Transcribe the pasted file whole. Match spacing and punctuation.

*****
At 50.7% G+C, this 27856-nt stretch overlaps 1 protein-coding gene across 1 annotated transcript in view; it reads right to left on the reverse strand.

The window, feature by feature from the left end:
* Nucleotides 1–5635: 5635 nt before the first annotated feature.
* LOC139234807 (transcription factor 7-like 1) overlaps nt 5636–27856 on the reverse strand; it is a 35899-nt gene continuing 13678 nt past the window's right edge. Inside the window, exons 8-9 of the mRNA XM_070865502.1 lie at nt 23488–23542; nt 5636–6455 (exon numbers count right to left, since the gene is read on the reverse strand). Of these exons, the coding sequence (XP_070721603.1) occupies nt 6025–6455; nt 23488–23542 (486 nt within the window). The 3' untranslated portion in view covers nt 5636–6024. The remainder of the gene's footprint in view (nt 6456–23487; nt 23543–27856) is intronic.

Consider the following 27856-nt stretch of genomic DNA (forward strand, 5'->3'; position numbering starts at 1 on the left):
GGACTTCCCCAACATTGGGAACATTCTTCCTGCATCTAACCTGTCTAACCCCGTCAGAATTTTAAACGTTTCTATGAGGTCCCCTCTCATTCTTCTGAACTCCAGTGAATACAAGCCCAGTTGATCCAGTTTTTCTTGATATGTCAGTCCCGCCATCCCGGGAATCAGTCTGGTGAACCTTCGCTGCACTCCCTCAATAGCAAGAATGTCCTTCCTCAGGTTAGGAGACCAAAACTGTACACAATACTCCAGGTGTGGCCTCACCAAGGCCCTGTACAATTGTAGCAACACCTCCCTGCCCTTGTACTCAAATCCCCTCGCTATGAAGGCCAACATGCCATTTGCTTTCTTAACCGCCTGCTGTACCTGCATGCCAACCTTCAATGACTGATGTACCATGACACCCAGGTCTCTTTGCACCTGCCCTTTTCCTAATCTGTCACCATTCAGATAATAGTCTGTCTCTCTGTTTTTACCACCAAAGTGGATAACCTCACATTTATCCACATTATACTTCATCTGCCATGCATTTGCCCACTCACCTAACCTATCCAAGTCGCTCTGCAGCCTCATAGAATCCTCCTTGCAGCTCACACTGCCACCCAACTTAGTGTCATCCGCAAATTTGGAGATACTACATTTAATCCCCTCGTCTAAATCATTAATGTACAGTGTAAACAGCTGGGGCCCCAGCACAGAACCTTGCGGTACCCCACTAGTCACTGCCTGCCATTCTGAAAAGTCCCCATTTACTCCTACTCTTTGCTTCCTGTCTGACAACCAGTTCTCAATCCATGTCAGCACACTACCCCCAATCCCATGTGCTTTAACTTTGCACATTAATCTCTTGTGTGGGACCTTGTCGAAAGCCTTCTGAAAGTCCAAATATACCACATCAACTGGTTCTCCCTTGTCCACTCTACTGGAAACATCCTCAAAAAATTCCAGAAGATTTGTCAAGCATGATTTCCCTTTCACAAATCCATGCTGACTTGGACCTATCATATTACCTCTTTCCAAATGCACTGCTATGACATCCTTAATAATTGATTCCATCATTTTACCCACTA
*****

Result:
At 50.7% G+C, this 27856-nt stretch overlaps 1 protein-coding gene across 1 annotated transcript in view; it reads right to left on the reverse strand.

The window, feature by feature from the left end:
* Nucleotides 1–5635: 5635 nt before the first annotated feature.
* LOC139234807 (transcription factor 7-like 1) overlaps nt 5636–27856 on the reverse strand; it is a 35899-nt gene continuing 13678 nt past the window's right edge. Inside the window, exons 8-9 of the mRNA XM_070865502.1 lie at nt 23488–23542; nt 5636–6455 (exon numbers count right to left, since the gene is read on the reverse strand). Of these exons, the coding sequence (XP_070721603.1) occupies nt 6025–6455; nt 23488–23542 (486 nt within the window). The 3' untranslated portion in view covers nt 5636–6024. The remainder of the gene's footprint in view (nt 6456–23487; nt 23543–27856) is intronic.

Consider the following 27856-nt stretch of genomic DNA (forward strand, 5'->3'; position numbering starts at 1 on the left):
GGACTTCCCCAACATTGGGAACATTCTTCCTGCATCTAACCTGTCTAACCCCGTCAGAATTTTAAACGTTTCTATGAGGTCCCCTCTCATTCTTCTGAACTCCAGTGAATACAAGCCCAGTTGATCCAGTTTTTCTTGATATGTCAGTCCCGCCATCCCGGGAATCAGTCTGGTGAACCTTCGCTGCACTCCCTCAATAGCAAGAATGTCCTTCCTCAGGTTAGGAGACCAAAACTGTACACAATACTCCAGGTGTGGCCTCACCAAGGCCCTGTACAATTGTAGCAACACCTCCCTGCCCTTGTACTCAAATCCCCTCGCTATGAAGGCCAACATGCCATTTGCTTTCTTAACCGCCTGCTGTACCTGCATGCCAACCTTCAATGACTGATGTACCATGACACCCAGGTCTCTTTGCACCTGCCCTTTTCCTAATCTGTCACCATTCAGATAATAGTCTGTCTCTCTGTTTTTACCACCAAAGTGGATAACCTCACATTTATCCACATTATACTTCATCTGCCATGCATTTGCCCACTCACCTAACCTATCCAAGTCGCTCTGCAGCCTCATAGAATCCTCCTTGCAGCTCACACTGCCACCCAACTTAGTGTCATCCGCAAATTTGGAGATACTACATTTAATCCCCTCGTCTAAATCATTAATGTACAGTGTAAACAGCTGGGGCCCCAGCACAGAACCTTGCGGTACCCCACTAGTCACTGCCTGCCATTCTGAAAAGTCCCCATTTACTCCTACTCTTTGCTTCCTGTCTGACAACCAGTTCTCAATCCATGTCAGCACACTACCCCCAATCCCATGTGCTTTAACTTTGCACATTAATCTCTTGTGTGGGACCTTGTCGAAAGCCTTCTGAAAGTCCAAATATACCACATCAACTGGTTCTCCCTTGTCCACTCTACTGGAAACATCCTCAAAAAATTCCAGAAGATTTGTCAAGCATGATTTCCCTTTCACAAATCCATGCTGACTTGGACCTATCATATTACCTCTTTCCAAATGCACTGCTATGACATCCTTAATAATTGATTCCATCATTTTACCCACTA